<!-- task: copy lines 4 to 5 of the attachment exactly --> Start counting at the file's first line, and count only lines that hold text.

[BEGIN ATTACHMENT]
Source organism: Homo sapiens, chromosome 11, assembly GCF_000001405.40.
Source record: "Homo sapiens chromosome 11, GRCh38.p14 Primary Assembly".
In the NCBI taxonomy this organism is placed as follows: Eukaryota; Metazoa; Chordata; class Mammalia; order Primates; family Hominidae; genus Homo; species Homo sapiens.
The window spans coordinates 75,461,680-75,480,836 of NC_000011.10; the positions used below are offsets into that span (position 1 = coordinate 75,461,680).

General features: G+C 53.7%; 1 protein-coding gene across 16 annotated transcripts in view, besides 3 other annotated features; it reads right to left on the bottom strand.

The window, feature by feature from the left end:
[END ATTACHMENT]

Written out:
The window spans coordinates 75,461,680-75,480,836 of NC_000011.10; the positions used below are offsets into that span (position 1 = coordinate 75,461,680).

General features: G+C 53.7%; 1 protein-coding gene across 16 annotated transcripts in view, besides 3 other annotated features; it reads right to left on the bottom strand.